Equipping Your Vehicle for a Quick Exit Plan: 10 Tips

When it comes to prepping for a survival situation, most tips will tell you to set up a base of operations. Your shelter can be in your home, a cabin in the woods, or a bunker buried deep underground, but the goal is usually to have somewhere you can fall back to and hunker down while you wait for the worst to pass. Ideally, having a survival shelter is a great way to weather most storms, but what do you do if that isn’t an option?

Maybe you’re too close to the coast, and there’s a tsunami on the way. Maybe massive shifts in the tectonic plates have started dumping hot lava into your backyard. Perhaps you live too close to a major city that’s the target of a nuclear strike. Maybe there’s a massive horde of zombies on the way, set to roll over your house like some undead Katamari.

Whatever the situation, if something is driving you from your survival shelter, you’ll need a ride. Here are some tips and tricks to help you turn your daily driver into the perfect bugout vehicle if you end up in a SHTF scenario.

1. Choose Your Daily Driver Carefully

The first step in equipping your vehicle for a quick escape is to be careful with the car you choose. There are a lot of things you’ll want to consider when selecting a bugout car, including but not limited to:

  • Size
  • Fuel type
  • Fuel efficiency
  • Storage space
  • Two- or four-wheel drive
  • Towing capacity
  • How easy it is to maintain

Driving a Ford XB Falcon GT 351, like Max Max does, might seem like an awesome way to spend the apocalypse. But it isn’t the most practical option when you’re looking for a quick exit and a way to survive. Instead, you want something that is easy to handle, that won’t be hard to fuel, and something that will get you from point A to point B with a minimal amount of hassle.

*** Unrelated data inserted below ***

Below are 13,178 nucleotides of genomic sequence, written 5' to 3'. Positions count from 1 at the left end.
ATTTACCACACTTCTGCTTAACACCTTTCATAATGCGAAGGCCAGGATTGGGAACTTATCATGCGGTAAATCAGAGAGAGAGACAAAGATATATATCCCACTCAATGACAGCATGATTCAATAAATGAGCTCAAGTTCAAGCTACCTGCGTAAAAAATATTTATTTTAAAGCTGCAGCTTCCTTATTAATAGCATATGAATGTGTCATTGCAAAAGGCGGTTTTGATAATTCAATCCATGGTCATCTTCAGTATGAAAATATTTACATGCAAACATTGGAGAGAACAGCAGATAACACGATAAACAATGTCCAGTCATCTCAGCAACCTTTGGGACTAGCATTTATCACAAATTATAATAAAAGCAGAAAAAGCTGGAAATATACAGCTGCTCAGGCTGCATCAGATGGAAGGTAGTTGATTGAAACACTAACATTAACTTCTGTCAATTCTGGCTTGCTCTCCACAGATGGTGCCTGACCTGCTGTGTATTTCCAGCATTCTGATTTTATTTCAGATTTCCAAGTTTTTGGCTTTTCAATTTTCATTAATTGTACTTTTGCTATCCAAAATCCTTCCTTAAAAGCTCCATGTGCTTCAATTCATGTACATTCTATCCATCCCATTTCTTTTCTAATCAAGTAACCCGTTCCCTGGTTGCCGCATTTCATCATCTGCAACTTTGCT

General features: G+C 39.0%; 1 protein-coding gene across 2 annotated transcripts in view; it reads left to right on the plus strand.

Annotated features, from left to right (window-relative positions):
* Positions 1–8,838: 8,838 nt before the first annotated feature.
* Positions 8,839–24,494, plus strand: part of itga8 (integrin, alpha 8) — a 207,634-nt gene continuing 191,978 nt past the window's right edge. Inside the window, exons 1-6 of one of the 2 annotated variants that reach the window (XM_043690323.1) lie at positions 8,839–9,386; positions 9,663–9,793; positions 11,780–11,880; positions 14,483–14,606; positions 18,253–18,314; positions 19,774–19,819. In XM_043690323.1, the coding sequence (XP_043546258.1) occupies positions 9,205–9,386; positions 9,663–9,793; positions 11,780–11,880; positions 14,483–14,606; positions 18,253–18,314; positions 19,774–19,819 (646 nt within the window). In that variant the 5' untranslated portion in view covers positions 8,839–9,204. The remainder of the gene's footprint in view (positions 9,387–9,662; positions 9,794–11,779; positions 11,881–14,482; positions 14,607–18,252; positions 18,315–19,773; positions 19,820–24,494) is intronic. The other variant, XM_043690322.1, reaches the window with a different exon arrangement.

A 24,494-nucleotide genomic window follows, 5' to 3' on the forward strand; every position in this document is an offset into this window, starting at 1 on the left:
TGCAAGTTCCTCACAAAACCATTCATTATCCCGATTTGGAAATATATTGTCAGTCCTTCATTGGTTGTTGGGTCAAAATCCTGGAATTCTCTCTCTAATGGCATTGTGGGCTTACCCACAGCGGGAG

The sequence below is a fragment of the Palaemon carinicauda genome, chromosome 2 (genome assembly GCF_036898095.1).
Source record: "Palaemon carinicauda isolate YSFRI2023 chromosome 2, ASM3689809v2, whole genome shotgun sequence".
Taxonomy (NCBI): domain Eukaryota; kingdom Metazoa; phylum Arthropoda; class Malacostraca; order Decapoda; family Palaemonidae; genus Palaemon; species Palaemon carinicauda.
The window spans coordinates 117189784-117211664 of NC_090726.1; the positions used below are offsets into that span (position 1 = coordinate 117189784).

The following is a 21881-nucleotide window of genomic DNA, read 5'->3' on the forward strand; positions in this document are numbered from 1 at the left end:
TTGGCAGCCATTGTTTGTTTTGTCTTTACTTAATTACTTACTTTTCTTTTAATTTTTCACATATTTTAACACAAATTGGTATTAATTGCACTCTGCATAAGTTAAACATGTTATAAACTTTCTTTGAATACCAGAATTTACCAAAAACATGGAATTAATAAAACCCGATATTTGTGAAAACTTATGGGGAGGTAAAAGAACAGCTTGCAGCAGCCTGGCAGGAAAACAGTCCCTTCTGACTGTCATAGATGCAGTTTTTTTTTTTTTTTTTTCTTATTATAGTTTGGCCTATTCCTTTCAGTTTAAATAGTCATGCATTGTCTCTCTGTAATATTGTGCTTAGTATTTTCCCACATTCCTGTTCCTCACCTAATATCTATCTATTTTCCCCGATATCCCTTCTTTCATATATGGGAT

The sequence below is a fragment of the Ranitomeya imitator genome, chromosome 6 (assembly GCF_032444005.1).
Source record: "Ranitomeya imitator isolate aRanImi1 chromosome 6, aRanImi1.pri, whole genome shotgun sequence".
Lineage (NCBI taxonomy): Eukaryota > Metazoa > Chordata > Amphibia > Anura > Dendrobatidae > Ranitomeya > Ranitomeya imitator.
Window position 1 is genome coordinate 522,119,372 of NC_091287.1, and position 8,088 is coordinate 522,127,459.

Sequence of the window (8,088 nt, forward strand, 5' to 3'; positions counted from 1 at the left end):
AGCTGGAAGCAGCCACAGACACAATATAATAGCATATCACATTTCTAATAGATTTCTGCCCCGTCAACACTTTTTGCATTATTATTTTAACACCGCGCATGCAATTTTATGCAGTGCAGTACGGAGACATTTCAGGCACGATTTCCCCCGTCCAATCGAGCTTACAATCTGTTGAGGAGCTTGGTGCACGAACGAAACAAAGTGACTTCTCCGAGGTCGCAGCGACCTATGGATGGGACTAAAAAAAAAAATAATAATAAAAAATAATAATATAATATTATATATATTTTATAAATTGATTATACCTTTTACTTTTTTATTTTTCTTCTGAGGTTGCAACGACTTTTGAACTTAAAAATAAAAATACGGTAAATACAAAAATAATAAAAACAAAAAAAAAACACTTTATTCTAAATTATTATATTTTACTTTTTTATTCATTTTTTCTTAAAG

Gasoline might be easy to get now, but that won’t always be the case if things fall apart. Most modern diesel engines can be converted to burn biodiesel – something you can make on your own, which will keep your bugout vehicle moving long after the gas stations close their doors.

2. Keep Up With Your Maintenance

The last thing you want in a SHTF scenario is to be stuck with a car that’s going to break down on you. The goal of having a bugout vehicle is that it will take you where you need to go. The easiest way to do that is to keep up with regular preventive maintenance. That means getting your oil changed, your tires rotated, and anything else that’s necessary, depending on the mileage. Some maintenance items, like having the timing belt replaced, only happen once every 100,000 miles.

This is also an excellent time to learn essential maintenance and repairs on your chosen bugout vehicle. You won’t be able to take your car to the shop if things turn pear-shaped. You don’t need to be a professional mechanic, but having some basic knowledge can keep you from ending up stranded.

3. Upgrade Your Undercarriage

Depending on the type of survival scenario you’re contending with, you may find yourself spending a lot of time off the road. Highways and cities choked with abandoned cars will make it challenging to navigate.

With that in mind, if you haven’t already chosen a vehicle that has four-wheel drive, you’ll want to add some undercarriage updates. Swap out your stock suspension for something a little tougher. Choose tires that work in both on- and off-road applications. These won’t be good for extreme offroading, but they can keep you from ending up with a flat because you ran over a particularly sharp rock.

4. Consider Some Engine Upgrades

Standard engines are great for your daily commute or making the trip to and from the grocery store, but they aren’t going to have everything you need for a survival situation. A few upgrades you might want to consider include:

  • A snorkel to protect your engine from water damage in flooded areas.
  • A cold-air intake to improve performance.